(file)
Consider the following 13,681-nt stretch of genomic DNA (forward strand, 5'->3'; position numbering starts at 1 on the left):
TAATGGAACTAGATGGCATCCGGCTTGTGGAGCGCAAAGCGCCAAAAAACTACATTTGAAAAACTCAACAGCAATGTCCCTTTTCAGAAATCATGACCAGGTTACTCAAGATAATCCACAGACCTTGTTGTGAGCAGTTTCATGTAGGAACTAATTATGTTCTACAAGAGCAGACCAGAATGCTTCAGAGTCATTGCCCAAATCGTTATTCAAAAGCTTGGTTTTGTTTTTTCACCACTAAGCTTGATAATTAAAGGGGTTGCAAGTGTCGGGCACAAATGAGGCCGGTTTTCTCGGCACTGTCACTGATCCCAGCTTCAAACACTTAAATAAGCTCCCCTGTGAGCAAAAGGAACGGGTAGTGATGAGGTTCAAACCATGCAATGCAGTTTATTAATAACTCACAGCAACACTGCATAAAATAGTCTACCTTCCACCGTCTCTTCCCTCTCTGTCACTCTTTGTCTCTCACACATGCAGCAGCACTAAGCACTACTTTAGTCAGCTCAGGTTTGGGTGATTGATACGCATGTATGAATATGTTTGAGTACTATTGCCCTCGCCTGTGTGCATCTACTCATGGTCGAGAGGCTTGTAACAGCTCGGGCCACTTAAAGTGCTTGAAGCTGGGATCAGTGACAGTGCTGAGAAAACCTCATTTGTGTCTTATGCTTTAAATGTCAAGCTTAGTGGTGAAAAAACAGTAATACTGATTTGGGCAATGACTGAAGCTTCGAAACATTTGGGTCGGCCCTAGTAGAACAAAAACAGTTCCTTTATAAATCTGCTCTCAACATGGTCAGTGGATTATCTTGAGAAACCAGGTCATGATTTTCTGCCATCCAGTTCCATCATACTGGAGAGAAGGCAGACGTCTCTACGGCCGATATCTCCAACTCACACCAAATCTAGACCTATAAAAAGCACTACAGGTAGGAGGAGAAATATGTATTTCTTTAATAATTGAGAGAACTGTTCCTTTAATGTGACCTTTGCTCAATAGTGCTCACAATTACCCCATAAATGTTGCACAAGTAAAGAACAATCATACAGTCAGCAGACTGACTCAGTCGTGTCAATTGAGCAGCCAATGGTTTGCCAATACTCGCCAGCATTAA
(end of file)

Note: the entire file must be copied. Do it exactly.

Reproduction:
Consider the following 13,681-nt stretch of genomic DNA (forward strand, 5'->3'; position numbering starts at 1 on the left):
TAATGGAACTAGATGGCATCCGGCTTGTGGAGCGCAAAGCGCCAAAAAACTACATTTGAAAAACTCAACAGCAATGTCCCTTTTCAGAAATCATGACCAGGTTACTCAAGATAATCCACAGACCTTGTTGTGAGCAGTTTCATGTAGGAACTAATTATGTTCTACAAGAGCAGACCAGAATGCTTCAGAGTCATTGCCCAAATCGTTATTCAAAAGCTTGGTTTTGTTTTTTCACCACTAAGCTTGATAATTAAAGGGGTTGCAAGTGTCGGGCACAAATGAGGCCGGTTTTCTCGGCACTGTCACTGATCCCAGCTTCAAACACTTAAATAAGCTCCCCTGTGAGCAAAAGGAACGGGTAGTGATGAGGTTCAAACCATGCAATGCAGTTTATTAATAACTCACAGCAACACTGCATAAAATAGTCTACCTTCCACCGTCTCTTCCCTCTCTGTCACTCTTTGTCTCTCACACATGCAGCAGCACTAAGCACTACTTTAGTCAGCTCAGGTTTGGGTGATTGATACGCATGTATGAATATGTTTGAGTACTATTGCCCTCGCCTGTGTGCATCTACTCATGGTCGAGAGGCTTGTAACAGCTCGGGCCACTTAAAGTGCTTGAAGCTGGGATCAGTGACAGTGCTGAGAAAACCTCATTTGTGTCTTATGCTTTAAATGTCAAGCTTAGTGGTGAAAAAACAGTAATACTGATTTGGGCAATGACTGAAGCTTCGAAACATTTGGGTCGGCCCTAGTAGAACAAAAACAGTTCCTTTATAAATCTGCTCTCAACATGGTCAGTGGATTATCTTGAGAAACCAGGTCATGATTTTCTGCCATCCAGTTCCATCATACTGGAGAGAAGGCAGACGTCTCTACGGCCGATATCTCCAACTCACACCAAATCTAGACCTATAAAAAGCACTACAGGTAGGAGGAGAAATATGTATTTCTTTAATAATTGAGAGAACTGTTCCTTTAATGTGACCTTTGCTCAATAGTGCTCACAATTACCCCATAAATGTTGCACAAGTAAAGAACAATCATACAGTCAGCAGACTGACTCAGTCGTGTCAATTGAGCAGCCAATGGTTTGCCAATACTCGCCAGCATTAA